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King Harvest in Collingwood (Posted On: Thursday, January 27, 2011)

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When you consider King Harvest in Collingwood this February don’t think of the great Elvis. Elvis will come later this year when he returns to the building, so to speak, for the annual and continuing-to-get-famous Elvis Festival.

King Harvest is the name of one of many songs in the bounty of rock-and-roll music that emanated raucously from The Band, one of North America’s premiere acts.

King Harvest is now also the name of a tribute to and musical celebration of The Band scheduled to be presented by a group of local musicians at the historic Gayety Theatre on February 19. That will be the day after well-known local radio announcer John Nichols presents his 40th-anniversary broadcast from the Olde Red Hen restaurant in Downtown Colllingwood.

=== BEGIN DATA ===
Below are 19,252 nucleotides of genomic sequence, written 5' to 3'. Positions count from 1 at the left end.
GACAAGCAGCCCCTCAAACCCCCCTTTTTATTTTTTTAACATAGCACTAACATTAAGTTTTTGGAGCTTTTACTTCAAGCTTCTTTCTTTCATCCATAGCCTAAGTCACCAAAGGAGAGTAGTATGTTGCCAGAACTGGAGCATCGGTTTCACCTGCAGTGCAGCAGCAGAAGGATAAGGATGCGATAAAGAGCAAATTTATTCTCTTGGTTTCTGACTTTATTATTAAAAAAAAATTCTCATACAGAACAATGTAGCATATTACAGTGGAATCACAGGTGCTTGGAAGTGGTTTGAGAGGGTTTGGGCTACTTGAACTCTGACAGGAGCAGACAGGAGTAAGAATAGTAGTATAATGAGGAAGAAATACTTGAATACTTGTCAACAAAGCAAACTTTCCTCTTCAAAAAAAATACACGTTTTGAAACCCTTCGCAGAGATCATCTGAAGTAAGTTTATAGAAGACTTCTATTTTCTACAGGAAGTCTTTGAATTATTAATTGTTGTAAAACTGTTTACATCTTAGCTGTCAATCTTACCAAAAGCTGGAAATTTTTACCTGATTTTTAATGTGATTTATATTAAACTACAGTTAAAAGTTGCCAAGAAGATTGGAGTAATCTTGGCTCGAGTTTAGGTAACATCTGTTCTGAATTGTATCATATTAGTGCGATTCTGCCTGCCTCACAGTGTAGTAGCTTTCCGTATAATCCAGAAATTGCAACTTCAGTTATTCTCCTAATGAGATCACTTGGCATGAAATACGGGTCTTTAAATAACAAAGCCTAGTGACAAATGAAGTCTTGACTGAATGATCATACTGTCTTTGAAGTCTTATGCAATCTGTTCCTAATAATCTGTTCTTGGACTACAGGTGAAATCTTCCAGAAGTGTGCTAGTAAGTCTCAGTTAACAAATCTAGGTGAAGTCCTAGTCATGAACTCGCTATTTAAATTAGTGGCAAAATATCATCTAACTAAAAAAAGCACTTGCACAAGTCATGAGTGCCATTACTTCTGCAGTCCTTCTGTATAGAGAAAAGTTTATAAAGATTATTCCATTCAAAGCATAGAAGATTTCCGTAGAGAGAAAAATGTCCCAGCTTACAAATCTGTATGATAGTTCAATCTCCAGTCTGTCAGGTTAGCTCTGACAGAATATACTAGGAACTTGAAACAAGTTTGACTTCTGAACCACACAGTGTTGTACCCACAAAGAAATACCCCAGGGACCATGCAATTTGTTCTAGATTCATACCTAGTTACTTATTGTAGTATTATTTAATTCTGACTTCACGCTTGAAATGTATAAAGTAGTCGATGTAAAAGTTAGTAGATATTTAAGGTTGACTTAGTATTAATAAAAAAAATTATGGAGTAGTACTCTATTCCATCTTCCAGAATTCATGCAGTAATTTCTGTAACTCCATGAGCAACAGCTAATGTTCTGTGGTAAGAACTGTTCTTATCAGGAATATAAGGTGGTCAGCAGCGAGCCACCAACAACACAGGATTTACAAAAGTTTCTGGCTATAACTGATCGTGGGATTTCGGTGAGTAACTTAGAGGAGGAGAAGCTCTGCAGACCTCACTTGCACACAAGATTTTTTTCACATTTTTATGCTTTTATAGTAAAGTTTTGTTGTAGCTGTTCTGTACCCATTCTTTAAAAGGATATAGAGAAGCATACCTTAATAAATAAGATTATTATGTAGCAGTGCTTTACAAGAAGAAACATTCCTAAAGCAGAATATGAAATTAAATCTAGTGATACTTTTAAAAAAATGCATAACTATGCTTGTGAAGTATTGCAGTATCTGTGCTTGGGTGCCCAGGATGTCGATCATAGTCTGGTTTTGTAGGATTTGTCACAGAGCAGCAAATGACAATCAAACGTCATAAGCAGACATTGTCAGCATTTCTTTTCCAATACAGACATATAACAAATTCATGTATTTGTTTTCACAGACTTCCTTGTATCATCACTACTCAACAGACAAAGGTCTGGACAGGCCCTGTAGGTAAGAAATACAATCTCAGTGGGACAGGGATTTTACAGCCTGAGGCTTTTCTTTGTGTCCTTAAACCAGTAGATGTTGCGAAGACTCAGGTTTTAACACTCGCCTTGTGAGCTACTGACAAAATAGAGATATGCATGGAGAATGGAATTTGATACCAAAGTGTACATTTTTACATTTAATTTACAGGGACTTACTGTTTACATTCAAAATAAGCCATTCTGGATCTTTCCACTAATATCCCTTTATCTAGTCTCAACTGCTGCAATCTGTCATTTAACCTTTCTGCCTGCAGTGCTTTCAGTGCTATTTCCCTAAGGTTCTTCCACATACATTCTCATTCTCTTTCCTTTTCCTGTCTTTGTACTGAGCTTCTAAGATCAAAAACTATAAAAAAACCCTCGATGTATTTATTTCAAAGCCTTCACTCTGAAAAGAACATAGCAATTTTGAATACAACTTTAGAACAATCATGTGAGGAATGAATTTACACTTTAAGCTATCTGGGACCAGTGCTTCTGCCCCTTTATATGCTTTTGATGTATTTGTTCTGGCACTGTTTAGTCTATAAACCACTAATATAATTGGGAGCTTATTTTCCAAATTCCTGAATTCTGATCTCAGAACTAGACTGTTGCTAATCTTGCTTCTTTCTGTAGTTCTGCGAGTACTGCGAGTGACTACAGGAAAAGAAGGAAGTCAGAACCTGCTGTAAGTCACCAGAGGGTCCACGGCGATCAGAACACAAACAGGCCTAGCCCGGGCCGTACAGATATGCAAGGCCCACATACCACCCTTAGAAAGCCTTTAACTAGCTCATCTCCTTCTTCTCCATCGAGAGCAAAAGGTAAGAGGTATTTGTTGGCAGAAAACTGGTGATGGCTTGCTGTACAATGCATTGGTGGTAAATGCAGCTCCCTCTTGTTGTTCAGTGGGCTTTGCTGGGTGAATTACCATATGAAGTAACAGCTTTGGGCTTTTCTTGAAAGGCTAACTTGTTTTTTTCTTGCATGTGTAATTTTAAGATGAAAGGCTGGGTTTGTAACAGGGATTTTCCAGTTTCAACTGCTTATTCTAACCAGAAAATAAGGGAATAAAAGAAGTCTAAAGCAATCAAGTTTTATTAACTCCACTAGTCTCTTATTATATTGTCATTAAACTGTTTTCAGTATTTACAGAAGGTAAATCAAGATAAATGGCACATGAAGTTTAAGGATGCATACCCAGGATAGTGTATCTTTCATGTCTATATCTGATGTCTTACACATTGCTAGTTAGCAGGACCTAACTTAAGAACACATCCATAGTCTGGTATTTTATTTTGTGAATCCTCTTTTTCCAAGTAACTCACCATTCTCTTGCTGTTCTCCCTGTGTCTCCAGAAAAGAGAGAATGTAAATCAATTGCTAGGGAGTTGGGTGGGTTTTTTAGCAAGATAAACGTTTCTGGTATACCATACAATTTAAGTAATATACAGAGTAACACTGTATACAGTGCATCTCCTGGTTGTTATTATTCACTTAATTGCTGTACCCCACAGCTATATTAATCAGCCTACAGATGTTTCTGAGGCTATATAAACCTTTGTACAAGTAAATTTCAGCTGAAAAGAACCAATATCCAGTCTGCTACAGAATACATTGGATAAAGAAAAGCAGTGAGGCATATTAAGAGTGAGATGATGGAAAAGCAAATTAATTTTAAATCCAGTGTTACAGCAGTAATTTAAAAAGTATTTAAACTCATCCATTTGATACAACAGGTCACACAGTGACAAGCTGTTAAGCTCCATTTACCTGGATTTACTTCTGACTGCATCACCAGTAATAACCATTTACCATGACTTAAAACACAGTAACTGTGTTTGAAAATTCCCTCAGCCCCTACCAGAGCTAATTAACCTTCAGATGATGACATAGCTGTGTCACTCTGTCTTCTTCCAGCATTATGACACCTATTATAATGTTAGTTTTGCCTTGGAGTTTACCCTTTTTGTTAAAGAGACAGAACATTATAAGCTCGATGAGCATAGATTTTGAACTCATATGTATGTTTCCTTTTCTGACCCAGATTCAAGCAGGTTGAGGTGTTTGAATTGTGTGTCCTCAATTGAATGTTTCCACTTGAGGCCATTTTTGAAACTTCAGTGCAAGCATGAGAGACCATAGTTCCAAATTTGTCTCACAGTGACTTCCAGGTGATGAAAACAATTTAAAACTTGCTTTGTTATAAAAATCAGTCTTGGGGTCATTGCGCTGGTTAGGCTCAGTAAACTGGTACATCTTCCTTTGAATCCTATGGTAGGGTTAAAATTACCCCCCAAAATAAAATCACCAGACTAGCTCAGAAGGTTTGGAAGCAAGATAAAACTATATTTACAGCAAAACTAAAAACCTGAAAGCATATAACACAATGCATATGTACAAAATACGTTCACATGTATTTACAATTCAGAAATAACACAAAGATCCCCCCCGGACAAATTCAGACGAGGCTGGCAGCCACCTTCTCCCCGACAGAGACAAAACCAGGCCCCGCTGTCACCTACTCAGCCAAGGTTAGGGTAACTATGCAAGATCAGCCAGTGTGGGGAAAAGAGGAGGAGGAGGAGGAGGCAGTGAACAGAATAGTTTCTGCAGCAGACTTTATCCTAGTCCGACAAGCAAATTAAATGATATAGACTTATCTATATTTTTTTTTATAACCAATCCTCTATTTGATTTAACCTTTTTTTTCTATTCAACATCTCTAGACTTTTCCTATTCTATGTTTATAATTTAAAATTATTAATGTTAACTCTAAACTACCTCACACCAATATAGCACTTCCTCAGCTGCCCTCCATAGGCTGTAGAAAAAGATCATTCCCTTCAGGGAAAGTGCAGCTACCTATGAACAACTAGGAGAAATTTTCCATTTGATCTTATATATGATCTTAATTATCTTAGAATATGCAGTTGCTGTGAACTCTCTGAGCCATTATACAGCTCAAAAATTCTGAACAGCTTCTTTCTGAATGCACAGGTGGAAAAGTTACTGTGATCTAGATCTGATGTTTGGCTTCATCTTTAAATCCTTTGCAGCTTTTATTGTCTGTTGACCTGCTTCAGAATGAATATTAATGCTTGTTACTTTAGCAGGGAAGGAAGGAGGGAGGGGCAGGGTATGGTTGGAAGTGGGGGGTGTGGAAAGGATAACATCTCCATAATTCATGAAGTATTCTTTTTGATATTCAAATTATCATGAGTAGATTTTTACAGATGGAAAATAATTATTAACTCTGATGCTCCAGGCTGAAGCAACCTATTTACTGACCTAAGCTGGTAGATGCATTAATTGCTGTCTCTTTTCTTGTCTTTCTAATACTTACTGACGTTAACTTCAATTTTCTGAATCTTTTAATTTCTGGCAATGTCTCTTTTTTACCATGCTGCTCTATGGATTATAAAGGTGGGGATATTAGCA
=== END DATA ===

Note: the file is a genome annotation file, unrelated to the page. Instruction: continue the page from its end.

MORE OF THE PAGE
Many music lovers believe that rock and roll is immortal.

At least two members of The Band, bass player Richard Danko and vocalist/keyboard player Richard Manuel, have moved on across the Great Divide to higher callings. The Band’s drummer, Levon Helm, has battled with throat cancer and survived to be interviewed about it. Helm has an upcoming performance at Massey Hall.

The Band’s music lives on and is scheduled to come alive with King Harvest less than a month from now.

In the meantime, things are throbbing musically in Collingwood at the home of Rick Garner, who has a lengthy track record of involvement on the local music scene.